On Amy's first day as a summer intern at Cape Canaveral, Florida, her attention is caught by a blond-haired young man on the beach. She is inexplicably drawn to him but turns down a date because she is afraid. Amy's emotional problems stem from being brought up by her uncle from the age of six, after her mother moves back to Japan following the death of Amy's father. Her mother has been directing her life from afar ever since, making sure she has the best education and the best job opportunities. But the one thing Amy is missing is social and physical interactions. She has never held hands, hugged, or kissed another human being. When she meets Dane, she is ready to break away from her mother's influence and start living her own life. And live she does. But what she doesn't know is that Dane has issues of his own. Will these two misfits find their happily-ever-after or will they have to say goodbye?
The author's beautiful writing is apparent right from the first paragraph: "Quietness steeped the air around her, holding her bones in its tepid embrace." Countless poetic passages follow, usually centered on the themes of water and space, the two elements in which the central characters are most comfortable. Another example of this is the chapter headings which use scientific terms to explain human interactions, drawing a nice parallel with how Amy views the world.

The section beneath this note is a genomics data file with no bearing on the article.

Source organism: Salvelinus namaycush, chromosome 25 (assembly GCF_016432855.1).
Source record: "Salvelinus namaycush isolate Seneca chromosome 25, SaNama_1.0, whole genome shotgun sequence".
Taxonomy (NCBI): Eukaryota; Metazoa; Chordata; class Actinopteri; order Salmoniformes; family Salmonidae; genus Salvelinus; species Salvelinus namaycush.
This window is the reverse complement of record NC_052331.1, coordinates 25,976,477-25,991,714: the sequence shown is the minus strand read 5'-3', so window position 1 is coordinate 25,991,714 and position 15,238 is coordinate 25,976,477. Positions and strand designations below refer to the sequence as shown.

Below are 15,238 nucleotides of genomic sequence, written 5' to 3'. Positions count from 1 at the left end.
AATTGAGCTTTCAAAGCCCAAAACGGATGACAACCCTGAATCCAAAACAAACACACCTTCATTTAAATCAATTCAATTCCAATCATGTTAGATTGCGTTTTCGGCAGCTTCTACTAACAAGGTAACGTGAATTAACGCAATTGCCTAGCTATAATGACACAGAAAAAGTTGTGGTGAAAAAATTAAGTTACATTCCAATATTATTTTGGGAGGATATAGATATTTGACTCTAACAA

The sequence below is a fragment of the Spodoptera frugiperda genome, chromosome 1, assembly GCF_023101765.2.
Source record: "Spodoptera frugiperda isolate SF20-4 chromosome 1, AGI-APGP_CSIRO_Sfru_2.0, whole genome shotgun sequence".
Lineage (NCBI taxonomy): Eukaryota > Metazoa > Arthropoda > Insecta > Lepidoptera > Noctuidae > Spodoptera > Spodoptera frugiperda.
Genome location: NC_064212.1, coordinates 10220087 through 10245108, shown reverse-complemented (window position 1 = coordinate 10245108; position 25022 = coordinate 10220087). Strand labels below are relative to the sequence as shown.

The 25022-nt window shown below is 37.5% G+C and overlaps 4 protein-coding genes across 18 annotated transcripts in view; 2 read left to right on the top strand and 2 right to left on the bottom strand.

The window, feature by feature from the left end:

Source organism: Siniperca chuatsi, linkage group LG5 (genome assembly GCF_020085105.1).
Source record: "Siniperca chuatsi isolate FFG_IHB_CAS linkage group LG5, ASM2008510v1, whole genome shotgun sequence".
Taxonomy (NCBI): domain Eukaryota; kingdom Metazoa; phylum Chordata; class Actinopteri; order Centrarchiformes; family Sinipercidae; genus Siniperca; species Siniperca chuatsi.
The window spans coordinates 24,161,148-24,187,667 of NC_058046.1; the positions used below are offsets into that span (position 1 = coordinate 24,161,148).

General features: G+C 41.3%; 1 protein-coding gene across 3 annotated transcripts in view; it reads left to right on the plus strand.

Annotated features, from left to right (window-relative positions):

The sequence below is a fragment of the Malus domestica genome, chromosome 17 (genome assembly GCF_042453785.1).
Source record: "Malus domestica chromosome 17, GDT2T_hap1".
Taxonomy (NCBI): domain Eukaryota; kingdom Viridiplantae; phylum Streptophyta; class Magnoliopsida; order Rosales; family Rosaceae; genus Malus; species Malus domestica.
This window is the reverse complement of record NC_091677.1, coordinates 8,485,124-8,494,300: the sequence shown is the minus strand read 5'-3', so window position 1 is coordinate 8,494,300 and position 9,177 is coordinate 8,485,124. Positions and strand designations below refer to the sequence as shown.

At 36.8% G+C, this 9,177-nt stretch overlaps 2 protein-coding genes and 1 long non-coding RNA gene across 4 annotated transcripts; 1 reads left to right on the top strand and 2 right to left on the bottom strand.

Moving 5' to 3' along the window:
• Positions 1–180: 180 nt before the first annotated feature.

The story switches between Amy's and Dane's points-of-view, but they each have very distinct voices even in the third person. The author is able to provide real insight into both characters and expresses the most complex of emotions in pure and simple terms. This was my first excursion into the new adult genre, and I was very pleasantly surprised with the tender and sensitive way in which the sex scenes were portrayed. This author is a real talent to watch.
Warnings: coarse language, gay themes, sex scenes, violence.
I received this book in return for an honest review.